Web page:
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California AB 693: Solar on Multifamily Affordable Housing (SOMAH) Program & the Multifamily Affordable Housing Solar Roofs Program (MASH)

2015

California’s SOMAH and MASH programs provide an example of how financial incentives can be used to support installation of solar energy photovoltaic (PV) systems on multifamily affordable housing properties. Assembly Bill 693 provides financial incentives for the installation of PV systems, prescribes criteria for participation in the incentive program, sets targets for installation of solar PV systems, identifies various required elements for the Program, and gives direction to the California Public Utilities Commission on the administration of the Program. The SOMAH program's goal is to encourage the installation of 300 megawatts (MW) of solar power to benefit affordable housing units by 2030. This program is funded through GHG allowance auction proceeds and is administered by nonprofits and electric utilities. Eligible building owners and tenants can receive solar credits through a virtual net energy metering system. The program provides direct economic benefits by allowing low-income renters to receive energy produced on the roof of their housing unit, which lowers monthly utility costs and helps “disadvantaged communities” reap the benefits of the growing California solar industry.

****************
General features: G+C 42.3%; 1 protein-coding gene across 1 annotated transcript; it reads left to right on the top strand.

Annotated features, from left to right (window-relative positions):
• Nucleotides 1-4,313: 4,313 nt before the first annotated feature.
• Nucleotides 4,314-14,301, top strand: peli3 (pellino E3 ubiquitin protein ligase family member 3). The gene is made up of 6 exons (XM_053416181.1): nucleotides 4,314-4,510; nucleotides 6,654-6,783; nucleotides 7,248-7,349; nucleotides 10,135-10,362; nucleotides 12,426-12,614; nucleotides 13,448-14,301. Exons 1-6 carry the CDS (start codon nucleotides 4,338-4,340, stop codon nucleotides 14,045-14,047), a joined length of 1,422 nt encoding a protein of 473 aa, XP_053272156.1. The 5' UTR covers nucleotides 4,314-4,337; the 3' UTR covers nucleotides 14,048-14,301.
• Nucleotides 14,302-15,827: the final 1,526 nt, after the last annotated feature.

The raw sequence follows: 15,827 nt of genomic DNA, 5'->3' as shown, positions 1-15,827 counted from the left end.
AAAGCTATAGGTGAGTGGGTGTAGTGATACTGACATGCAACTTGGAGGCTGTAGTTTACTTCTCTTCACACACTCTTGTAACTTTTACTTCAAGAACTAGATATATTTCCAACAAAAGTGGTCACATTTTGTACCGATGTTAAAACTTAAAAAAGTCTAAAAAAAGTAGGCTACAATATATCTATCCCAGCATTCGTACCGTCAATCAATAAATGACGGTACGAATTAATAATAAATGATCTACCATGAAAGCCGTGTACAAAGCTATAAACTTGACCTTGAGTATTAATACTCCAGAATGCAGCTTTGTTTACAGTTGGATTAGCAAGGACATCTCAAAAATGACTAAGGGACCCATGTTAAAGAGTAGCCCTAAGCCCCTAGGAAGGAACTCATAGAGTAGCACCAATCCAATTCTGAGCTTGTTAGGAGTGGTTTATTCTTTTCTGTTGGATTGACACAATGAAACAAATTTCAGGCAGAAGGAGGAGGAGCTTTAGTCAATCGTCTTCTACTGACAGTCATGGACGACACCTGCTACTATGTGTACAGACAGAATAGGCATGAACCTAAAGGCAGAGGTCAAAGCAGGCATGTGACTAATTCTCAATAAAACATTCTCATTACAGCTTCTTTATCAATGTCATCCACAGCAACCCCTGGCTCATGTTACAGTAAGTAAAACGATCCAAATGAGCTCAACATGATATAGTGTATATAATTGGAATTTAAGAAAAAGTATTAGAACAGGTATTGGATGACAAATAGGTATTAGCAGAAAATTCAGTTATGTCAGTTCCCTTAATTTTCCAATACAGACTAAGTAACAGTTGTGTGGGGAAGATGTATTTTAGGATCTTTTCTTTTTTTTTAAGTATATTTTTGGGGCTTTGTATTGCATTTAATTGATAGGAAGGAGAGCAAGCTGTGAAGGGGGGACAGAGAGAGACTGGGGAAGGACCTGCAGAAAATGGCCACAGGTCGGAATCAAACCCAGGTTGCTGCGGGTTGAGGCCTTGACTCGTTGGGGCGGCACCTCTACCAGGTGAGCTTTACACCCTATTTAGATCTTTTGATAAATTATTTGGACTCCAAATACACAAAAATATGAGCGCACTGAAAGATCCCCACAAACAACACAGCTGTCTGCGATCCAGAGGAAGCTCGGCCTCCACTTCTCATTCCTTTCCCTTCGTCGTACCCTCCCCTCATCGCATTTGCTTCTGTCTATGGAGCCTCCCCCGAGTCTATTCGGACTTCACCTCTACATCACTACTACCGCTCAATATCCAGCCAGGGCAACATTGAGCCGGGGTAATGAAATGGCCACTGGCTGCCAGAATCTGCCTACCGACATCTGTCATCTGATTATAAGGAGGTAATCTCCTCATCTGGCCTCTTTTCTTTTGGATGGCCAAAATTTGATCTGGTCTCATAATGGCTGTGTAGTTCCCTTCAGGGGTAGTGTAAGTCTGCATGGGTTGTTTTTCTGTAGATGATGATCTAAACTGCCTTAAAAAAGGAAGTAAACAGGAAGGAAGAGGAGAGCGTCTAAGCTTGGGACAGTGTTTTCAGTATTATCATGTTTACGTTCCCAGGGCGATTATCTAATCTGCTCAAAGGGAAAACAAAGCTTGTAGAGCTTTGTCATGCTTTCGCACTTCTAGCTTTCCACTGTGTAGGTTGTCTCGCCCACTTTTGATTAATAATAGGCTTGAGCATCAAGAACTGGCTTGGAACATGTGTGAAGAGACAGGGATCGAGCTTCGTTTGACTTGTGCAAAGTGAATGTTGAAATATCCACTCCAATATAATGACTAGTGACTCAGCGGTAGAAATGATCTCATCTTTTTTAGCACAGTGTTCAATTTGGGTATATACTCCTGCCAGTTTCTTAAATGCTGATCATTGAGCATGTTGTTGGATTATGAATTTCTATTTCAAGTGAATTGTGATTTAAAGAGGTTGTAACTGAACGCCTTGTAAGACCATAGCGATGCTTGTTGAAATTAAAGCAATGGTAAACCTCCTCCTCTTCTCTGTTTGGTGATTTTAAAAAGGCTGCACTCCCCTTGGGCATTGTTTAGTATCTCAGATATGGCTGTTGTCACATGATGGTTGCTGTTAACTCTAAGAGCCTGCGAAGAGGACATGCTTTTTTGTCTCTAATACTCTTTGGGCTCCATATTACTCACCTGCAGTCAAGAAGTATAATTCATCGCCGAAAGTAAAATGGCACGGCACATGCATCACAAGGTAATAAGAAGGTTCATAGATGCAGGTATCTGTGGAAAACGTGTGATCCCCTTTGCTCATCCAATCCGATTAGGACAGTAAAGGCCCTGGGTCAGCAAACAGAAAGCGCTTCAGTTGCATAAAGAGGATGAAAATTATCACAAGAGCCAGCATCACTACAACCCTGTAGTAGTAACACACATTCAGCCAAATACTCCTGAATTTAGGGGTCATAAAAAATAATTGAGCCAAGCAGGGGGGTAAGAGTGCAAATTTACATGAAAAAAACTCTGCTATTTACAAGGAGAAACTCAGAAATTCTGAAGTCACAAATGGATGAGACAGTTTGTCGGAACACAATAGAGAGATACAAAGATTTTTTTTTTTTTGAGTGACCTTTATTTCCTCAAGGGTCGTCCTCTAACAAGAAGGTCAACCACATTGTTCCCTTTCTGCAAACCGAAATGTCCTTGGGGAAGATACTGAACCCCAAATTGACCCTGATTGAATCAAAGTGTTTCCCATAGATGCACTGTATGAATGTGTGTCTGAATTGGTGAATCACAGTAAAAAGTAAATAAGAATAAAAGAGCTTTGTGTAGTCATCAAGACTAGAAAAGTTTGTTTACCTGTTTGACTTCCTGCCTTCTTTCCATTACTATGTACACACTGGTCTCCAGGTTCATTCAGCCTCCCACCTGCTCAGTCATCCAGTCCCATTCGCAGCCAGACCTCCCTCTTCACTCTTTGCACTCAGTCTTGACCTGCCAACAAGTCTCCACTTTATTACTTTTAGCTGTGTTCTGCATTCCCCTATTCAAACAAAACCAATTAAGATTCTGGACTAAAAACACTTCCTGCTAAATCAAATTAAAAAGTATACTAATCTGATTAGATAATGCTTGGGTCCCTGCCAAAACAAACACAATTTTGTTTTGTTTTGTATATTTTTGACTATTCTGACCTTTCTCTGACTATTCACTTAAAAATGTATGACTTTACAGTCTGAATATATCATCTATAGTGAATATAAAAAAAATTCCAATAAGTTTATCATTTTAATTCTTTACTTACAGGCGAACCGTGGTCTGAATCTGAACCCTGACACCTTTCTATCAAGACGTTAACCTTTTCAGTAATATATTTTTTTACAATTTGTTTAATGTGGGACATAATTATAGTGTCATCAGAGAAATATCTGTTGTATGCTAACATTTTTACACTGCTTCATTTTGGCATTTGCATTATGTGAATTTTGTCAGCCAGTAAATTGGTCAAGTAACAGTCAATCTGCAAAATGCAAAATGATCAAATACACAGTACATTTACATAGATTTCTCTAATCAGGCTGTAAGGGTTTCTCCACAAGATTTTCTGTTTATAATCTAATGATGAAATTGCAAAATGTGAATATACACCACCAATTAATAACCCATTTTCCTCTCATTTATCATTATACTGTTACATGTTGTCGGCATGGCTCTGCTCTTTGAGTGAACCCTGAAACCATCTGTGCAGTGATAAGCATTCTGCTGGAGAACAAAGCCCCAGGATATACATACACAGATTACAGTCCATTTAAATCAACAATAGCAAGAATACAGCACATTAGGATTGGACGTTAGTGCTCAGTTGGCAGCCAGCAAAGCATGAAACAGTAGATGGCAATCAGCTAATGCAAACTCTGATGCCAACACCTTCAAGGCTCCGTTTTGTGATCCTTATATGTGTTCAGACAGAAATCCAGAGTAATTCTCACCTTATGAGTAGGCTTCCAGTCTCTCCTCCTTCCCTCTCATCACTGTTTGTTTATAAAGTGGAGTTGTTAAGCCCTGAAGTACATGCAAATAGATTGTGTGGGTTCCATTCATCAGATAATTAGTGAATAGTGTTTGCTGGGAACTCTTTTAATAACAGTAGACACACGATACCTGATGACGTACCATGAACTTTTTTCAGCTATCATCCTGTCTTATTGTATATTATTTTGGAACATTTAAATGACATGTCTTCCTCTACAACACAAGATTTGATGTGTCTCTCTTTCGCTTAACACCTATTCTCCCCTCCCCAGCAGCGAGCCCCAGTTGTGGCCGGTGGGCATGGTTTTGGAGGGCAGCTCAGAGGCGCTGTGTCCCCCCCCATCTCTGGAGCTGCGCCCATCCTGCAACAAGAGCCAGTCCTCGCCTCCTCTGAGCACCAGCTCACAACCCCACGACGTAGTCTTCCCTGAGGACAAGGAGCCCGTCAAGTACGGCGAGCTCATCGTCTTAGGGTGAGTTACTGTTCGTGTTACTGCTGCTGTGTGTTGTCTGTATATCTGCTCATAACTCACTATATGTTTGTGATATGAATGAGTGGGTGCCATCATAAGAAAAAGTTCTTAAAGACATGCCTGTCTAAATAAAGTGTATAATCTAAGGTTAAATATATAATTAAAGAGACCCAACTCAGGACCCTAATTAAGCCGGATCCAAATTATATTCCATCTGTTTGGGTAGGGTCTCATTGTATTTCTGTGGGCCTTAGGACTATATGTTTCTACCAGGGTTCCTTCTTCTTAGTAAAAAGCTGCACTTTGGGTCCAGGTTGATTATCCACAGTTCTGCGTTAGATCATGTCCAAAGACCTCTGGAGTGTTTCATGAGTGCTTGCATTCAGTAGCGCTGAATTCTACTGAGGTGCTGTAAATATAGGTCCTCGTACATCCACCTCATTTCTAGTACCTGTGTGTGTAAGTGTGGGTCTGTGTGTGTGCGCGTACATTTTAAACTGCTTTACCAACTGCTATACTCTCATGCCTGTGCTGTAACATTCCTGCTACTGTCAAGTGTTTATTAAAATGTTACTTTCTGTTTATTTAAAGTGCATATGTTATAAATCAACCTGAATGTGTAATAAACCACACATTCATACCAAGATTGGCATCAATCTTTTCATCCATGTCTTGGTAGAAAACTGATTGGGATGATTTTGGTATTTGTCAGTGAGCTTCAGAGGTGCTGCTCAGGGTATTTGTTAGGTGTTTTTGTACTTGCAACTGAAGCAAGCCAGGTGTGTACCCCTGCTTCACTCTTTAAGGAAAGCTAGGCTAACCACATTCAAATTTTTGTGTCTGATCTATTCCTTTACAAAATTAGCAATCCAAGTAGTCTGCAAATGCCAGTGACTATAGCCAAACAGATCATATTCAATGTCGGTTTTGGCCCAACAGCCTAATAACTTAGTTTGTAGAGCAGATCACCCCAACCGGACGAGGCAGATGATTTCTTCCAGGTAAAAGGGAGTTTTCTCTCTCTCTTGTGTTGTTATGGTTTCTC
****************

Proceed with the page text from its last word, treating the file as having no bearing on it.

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Connecticut Green Bank Solar For All Program

2015

In 2015, Connecticut recognized that its standard solar incentive program for homeowners, the Residential Solar Incentive Program (RSIP), had successfully promoted residential solar development, but was serving very few low-income homeowners. To increase low and middle income (LMI) homeowner access to credit for solar, the Connecticut Green Bank (which was established by the Connecticut General Assembly), developed a model for providing these homeowners with cost-effective residential solar power and energy efficiency, and applied it to a partnership with solar provider PosiGen Solar (PosiGen). The Green Bank's Solar For All program provides financial support to PosiGen, which uses this financing to build solar panels on LMI homes. PosiGen retains ownership of the panels, benefits from the solar rebates provided under the RSIP, and leases the solar panels to homeowners. Homeowners benefit financially by avoiding large upfront payments for their solar systems, and by reducing electricity costs. Additionally, all PosiGen customers receive efficiency upgrades. The average PosiGen customer in Connecticut receives a net annual financial benefit of $450. For the first six years of solar panel operation, PosiGen owns and benefits from the Renewable Energy Credits – the excess power created by the panels. Ownership of these credits is then transferred to the Bank, which makes back some of the money it spends on the RSIP.